OpenPGP Keyserver Attack Ongoing

Trailrunner7 quotes’s Decipher blog: There’s an interesting and troubling attack happening to some people involved in the OpenPGP community that makes their certificates unusable and can essentially break the OpenPGP implementation of anyone who tries to import one of the certificates.

The attack is quite simple and doesn’t exploit any technical vulnerabilities in the OpenPGP software, but instead takes advantage of one of the inherent properties of the keyserver network that’s used to distribute certificates. Keyservers are designed to allow people to discover the public certificates of other people with whom they want to communicate over a secure channel. One of the properties of the network is that anyone who has looked at a certificate and verified that it belongs to another specific person can add a signature, or attestation, to the certificate. That signature basically serves as the public stamp of approval from one user to another…

Last week, two people involved in the OpenPGP community discovered that their public certificates had been spammed with tens of thousands of signatures — one has nearly 150,000 — in an apparent effort to render them useless. The attack targeted [OpenPGP project developers] Robert J. Hansen and Daniel Kahn Gillmor, but the root problem may end up affecting many other people, too…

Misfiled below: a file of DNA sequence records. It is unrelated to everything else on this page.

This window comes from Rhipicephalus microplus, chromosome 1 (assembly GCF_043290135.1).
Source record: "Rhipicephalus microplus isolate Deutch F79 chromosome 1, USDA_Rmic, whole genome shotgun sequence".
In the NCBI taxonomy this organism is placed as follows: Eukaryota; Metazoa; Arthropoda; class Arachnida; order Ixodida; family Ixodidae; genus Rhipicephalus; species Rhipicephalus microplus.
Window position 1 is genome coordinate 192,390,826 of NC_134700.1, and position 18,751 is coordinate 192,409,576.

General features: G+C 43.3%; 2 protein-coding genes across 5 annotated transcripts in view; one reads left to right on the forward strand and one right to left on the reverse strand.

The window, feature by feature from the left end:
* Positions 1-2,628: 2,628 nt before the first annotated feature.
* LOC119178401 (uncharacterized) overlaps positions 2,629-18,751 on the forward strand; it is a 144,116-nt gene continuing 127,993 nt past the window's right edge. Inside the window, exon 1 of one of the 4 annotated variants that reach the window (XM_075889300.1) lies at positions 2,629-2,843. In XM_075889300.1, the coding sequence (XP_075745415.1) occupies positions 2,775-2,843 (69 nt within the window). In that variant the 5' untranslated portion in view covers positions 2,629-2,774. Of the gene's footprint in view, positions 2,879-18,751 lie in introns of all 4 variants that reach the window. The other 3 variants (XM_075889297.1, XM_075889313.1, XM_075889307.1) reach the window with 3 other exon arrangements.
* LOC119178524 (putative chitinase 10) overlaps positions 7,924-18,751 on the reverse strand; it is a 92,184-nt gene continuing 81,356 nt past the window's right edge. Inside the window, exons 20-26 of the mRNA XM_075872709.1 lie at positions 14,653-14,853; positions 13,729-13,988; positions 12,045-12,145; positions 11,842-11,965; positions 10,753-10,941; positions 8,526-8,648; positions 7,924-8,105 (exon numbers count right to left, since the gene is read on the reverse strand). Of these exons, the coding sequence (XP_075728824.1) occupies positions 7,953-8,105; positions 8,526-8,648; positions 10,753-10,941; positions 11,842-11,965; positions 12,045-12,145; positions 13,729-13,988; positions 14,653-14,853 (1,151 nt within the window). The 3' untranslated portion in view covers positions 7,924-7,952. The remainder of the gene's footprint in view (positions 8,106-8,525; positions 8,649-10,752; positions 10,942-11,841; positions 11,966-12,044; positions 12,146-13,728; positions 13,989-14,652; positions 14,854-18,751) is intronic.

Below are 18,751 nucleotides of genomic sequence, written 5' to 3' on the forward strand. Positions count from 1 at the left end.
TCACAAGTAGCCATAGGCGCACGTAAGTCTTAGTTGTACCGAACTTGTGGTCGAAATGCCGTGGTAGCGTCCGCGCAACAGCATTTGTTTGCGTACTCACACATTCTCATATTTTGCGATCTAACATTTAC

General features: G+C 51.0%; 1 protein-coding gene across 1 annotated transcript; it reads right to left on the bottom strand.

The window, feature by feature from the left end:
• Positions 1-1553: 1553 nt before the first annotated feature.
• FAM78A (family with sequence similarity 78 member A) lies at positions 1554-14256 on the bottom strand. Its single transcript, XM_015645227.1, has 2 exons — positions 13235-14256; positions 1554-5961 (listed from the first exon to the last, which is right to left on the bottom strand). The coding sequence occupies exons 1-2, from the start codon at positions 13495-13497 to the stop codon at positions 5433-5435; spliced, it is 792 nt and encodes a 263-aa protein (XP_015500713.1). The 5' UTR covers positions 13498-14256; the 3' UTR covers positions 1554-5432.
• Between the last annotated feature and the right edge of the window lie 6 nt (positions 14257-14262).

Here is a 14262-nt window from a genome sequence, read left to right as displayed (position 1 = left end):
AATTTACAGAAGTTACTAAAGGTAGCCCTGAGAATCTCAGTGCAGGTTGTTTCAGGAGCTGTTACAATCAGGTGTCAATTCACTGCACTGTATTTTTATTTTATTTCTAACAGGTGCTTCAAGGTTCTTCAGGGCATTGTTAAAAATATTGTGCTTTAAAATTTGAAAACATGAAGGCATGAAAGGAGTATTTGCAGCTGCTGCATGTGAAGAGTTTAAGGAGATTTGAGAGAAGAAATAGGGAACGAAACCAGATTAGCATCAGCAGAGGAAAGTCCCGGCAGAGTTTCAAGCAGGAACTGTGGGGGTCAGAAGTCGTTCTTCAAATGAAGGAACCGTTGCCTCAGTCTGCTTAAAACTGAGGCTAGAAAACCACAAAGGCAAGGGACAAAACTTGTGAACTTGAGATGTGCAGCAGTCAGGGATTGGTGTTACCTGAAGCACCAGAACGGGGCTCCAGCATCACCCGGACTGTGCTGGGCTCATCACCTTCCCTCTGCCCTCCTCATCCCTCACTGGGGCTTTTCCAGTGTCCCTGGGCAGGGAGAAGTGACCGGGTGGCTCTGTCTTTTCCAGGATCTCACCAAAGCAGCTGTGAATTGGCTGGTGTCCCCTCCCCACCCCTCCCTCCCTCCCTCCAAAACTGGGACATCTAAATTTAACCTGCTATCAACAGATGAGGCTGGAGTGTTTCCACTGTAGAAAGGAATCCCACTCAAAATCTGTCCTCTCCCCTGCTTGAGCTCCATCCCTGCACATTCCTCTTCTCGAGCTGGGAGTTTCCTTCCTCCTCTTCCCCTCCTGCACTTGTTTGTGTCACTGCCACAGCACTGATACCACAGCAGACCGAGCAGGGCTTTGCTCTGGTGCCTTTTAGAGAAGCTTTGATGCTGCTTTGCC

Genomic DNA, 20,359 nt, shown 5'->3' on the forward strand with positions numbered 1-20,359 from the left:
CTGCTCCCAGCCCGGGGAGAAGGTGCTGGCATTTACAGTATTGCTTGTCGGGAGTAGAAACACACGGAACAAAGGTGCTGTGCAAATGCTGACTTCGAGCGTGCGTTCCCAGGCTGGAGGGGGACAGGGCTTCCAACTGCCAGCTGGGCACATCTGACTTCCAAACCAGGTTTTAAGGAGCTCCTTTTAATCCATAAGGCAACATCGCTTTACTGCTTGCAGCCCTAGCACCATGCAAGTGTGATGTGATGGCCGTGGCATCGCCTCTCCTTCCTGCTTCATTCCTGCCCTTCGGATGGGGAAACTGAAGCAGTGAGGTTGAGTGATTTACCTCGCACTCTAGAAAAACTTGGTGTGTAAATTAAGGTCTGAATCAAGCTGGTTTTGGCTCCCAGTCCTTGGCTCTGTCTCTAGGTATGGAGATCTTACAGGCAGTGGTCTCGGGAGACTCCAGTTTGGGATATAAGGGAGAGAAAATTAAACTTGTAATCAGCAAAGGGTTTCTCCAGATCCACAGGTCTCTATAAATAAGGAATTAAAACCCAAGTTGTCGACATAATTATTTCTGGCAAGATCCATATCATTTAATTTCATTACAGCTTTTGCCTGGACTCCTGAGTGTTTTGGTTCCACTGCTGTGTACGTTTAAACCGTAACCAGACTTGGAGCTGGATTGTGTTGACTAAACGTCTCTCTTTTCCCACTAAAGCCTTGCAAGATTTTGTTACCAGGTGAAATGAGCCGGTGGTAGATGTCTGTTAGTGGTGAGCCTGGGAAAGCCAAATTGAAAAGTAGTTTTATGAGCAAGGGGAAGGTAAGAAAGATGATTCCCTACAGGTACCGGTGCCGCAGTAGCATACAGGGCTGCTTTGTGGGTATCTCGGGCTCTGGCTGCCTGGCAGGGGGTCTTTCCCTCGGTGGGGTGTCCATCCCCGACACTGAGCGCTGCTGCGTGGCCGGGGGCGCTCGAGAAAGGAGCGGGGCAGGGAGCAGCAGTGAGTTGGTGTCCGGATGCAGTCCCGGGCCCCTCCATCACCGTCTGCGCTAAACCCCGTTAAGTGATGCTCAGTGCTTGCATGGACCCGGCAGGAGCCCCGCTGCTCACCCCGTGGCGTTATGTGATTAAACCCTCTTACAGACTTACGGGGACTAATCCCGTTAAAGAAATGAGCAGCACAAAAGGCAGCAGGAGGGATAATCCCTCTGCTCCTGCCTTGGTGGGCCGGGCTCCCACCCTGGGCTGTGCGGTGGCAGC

Matthew Green, a cryptographer and associate professor at Johns Hopkins University, said that the attack points out some of the weaknesses in the entire OpenPGP infrastructure. “PGP is old and kind of falling apart. There’s not enough people maintaining it and it’s full of legacy code. There are some people doing the lord’s work in keeping it up, but it’s not enough,” Green said. “Think about like an old hospital that’s crumbling and all of the doctors have left but there’s still some people keeping the emergency room open and helping patients. At some point you have to ask whether it’s better just to let it close and let something better come along.

“I think PGP is preventing the development of better stuff and the person who did this is clearly demonstrating this problem.”

On Thursday ZDNet quoted a disturbing blog post from OpenPGP project developer Robert “rjh Hansen, who warned that “given the ease of the attack and the highly publicized success of the attack, it is prudent to believe other certificates will soon be poisoned.”

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